The Battle of Gettysburg: Why It Mattered

On the 146th anniversary of the battle that would become the namesake for Lincoln’s Gettysburg Address, a panel of military  historians discusses The Battle of Gettysburg: Why it Mattered
Wednesday, July 1, 2009
8:30pm @ Central Library
Recommended reading:
Battle of Gettysburg

A panel of military historians will discuss the significance of the Battle of Gettysburg on Wednesday, July 1, at 6:30 p.m. at the Central Library, 14 W. 10th St.

Moderator Wilburn E. Meador Jr., an instructor at the U.S. Army Command and General Staff College at Ft. Leavenworth, Kansas, sets the scene, explaining the events of the Civil War leading up to the Battle of Gettysburg, which began 146 years ago on July 1, 1863.

Ethan S. Rafuse, associate professor of Military History, U.S. Army Command & General Staff College, Ft. Leavenworth, Kansas, and author of Robert E. Lee and The Fall of the Confederacy, 1863-1865, discusses the actions of the Army of Northern Virginia, in the days leading to Gettysburg.

Christopher S. Stowe, associate professor of Military History, U.S. Army Command & General Staff College, Ft. Lee, Virginia campus, is presently writing a history of General George G. Meade and discusses the actions of the Army of the Potomac in the days leading to Gettysburg.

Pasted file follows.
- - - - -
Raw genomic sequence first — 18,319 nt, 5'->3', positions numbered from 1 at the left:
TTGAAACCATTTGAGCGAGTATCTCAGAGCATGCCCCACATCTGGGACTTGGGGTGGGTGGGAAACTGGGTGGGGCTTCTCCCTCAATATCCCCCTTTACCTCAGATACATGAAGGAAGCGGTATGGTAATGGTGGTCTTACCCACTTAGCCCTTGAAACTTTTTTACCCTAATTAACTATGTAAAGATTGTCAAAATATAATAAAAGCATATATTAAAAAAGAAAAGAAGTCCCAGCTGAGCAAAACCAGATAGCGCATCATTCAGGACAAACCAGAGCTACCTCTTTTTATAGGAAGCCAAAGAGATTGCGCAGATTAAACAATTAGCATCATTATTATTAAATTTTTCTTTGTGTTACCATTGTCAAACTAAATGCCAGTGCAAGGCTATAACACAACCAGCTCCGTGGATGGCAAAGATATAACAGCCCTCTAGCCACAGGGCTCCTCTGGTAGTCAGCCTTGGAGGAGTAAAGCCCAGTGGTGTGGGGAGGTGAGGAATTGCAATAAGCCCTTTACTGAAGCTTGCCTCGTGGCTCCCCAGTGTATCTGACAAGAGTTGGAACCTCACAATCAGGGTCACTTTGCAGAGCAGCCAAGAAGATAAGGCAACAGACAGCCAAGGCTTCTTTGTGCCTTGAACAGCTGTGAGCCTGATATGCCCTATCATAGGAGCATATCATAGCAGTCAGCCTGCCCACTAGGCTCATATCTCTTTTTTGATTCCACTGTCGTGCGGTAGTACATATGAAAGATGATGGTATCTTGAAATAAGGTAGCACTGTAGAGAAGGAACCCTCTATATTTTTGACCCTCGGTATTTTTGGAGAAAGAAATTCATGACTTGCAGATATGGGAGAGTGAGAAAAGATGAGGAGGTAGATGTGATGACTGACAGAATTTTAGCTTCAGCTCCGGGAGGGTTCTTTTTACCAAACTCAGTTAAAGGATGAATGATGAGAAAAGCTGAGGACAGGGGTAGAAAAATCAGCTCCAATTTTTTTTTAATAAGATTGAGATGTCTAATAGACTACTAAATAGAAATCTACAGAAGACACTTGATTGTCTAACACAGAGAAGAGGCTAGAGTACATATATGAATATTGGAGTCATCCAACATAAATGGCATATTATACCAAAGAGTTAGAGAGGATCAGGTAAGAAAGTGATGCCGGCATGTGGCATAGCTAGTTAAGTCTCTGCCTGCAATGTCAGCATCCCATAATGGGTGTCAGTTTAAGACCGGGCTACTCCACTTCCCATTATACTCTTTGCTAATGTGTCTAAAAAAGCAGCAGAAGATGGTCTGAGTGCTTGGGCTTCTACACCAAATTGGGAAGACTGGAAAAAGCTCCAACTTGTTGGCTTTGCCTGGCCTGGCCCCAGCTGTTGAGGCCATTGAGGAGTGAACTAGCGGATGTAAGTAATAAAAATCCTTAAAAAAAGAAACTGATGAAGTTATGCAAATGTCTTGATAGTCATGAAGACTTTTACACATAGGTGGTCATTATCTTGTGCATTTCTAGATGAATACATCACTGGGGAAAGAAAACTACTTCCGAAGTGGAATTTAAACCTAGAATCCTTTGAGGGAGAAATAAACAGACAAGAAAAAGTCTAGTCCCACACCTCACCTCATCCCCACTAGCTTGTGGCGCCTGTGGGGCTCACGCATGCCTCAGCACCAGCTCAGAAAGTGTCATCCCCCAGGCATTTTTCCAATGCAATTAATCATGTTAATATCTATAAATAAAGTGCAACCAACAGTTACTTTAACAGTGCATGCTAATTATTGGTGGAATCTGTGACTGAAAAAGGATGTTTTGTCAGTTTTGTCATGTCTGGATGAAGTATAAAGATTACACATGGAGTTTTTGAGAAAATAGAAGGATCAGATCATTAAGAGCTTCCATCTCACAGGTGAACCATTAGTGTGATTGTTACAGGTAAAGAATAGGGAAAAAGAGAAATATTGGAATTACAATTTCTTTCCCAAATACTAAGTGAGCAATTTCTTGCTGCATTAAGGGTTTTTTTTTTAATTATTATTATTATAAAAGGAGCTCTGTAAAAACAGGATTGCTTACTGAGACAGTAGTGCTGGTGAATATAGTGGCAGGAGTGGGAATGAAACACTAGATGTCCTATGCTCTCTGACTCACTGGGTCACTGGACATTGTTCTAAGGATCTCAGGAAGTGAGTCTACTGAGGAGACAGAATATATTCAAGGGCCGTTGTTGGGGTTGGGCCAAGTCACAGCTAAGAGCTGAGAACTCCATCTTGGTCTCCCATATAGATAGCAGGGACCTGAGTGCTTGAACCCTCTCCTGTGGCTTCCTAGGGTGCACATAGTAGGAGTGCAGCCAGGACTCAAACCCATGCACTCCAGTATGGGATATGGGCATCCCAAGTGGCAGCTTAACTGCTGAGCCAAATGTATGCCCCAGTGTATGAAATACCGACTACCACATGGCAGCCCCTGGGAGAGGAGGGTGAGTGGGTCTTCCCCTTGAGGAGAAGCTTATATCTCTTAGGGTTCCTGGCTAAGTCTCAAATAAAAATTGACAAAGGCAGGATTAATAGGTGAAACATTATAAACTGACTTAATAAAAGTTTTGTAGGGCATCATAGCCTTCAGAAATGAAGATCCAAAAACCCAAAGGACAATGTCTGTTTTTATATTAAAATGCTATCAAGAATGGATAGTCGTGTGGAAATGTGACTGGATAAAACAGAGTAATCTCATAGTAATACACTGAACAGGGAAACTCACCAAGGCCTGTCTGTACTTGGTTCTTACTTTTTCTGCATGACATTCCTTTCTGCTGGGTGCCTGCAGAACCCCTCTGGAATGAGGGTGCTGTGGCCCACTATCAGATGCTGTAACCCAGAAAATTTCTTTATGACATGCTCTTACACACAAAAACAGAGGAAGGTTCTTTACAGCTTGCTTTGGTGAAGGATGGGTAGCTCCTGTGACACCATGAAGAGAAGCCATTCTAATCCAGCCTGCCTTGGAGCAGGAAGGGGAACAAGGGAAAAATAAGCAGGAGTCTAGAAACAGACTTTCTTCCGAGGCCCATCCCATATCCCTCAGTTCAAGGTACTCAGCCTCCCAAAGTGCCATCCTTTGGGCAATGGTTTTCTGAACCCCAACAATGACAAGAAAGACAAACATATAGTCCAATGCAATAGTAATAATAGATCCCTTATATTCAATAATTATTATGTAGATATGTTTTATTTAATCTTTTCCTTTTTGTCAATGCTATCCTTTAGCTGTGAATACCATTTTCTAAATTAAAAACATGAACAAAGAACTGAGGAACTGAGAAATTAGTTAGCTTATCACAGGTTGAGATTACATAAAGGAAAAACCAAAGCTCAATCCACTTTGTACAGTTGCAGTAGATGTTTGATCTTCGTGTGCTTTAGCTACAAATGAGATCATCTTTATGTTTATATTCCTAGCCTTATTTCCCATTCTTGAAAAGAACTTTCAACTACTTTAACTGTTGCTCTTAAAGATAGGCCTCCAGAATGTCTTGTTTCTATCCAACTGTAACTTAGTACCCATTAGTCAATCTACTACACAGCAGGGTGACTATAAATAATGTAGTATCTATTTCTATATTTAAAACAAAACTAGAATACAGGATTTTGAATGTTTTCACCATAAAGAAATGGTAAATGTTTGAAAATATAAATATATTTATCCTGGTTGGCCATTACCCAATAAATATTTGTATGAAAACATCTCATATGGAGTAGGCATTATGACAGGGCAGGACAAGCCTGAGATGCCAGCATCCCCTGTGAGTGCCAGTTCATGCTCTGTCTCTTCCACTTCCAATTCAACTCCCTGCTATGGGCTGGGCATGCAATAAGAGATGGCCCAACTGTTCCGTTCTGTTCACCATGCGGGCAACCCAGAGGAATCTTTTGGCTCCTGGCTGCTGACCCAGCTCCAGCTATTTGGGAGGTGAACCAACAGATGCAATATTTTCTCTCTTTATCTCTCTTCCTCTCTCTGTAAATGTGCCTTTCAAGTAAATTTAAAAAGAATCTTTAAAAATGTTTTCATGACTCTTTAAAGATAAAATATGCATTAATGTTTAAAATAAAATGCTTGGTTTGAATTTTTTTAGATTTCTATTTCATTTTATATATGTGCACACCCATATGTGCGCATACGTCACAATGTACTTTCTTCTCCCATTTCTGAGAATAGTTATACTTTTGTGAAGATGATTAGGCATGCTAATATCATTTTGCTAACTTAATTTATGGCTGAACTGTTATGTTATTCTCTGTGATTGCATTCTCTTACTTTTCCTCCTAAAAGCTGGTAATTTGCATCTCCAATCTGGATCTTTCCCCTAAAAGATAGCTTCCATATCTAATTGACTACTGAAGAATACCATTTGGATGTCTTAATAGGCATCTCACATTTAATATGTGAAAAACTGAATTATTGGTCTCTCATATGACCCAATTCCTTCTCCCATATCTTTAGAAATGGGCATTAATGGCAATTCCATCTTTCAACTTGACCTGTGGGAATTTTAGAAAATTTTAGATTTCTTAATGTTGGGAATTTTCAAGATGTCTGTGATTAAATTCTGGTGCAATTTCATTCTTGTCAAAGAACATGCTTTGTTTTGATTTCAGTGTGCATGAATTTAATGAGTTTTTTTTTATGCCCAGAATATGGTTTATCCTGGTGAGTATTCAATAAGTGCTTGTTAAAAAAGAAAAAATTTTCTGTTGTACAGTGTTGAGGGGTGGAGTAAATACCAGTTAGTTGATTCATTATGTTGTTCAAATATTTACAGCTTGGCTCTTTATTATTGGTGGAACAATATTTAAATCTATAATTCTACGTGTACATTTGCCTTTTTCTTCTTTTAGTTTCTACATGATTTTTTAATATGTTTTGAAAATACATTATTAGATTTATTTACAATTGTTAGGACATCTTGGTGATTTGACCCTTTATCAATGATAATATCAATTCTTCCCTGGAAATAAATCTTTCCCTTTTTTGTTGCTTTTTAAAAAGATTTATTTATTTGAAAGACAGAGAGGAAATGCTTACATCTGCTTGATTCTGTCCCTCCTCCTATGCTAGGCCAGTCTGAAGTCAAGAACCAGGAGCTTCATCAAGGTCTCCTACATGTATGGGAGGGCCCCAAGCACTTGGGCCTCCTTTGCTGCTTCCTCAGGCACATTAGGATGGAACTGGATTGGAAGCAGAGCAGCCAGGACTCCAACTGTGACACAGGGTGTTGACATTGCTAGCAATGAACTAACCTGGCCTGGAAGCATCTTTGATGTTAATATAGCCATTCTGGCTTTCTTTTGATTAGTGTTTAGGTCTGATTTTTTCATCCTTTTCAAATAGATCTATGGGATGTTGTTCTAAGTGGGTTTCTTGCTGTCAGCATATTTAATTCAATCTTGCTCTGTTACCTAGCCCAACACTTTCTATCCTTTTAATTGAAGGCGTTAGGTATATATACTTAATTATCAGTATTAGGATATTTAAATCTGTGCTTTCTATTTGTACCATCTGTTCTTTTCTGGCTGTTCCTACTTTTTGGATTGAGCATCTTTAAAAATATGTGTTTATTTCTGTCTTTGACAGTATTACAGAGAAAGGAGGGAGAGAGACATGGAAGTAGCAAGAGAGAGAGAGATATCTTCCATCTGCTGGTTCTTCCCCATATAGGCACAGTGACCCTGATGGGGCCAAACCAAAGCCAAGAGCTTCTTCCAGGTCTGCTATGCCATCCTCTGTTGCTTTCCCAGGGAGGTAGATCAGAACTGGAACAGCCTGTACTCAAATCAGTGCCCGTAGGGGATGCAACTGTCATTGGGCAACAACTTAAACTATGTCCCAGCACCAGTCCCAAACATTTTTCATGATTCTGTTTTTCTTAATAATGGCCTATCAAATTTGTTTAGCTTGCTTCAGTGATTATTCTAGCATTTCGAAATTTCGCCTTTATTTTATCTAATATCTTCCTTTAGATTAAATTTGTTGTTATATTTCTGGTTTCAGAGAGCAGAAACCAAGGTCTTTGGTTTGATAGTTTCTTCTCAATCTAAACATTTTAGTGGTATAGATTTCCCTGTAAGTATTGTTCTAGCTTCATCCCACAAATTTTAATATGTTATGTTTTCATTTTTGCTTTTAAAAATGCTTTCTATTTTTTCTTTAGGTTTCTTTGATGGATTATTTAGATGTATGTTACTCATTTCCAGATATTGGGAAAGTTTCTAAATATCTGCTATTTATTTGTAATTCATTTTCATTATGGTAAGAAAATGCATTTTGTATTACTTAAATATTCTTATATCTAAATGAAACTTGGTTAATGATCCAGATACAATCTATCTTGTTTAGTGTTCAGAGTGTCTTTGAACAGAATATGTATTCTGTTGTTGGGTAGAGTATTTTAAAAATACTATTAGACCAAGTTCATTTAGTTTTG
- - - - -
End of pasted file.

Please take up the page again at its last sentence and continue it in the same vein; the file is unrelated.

Terry Beckenbaugh, assistant professor of Military History, U.S. Army Command and General Staff College, Ft. Leavenworth, Kansas, historical essayist in the Encyclopedia of the American Civil War and a scholar on the right wing of the Army of the Potomac, discusses the conduct of the Battle of Gettysburg, and why its outcome was more important to the Union cause than many people realize.

Admission is free. A 6 p.m. reception precedes the event. Click here or call 816.701.3407  to RSVP. Free parking is available in the Library District Parking Garage located at 10th and Baltimore.

The event is co-sponsored by the Command and General Staff College Foundation.

Watch the video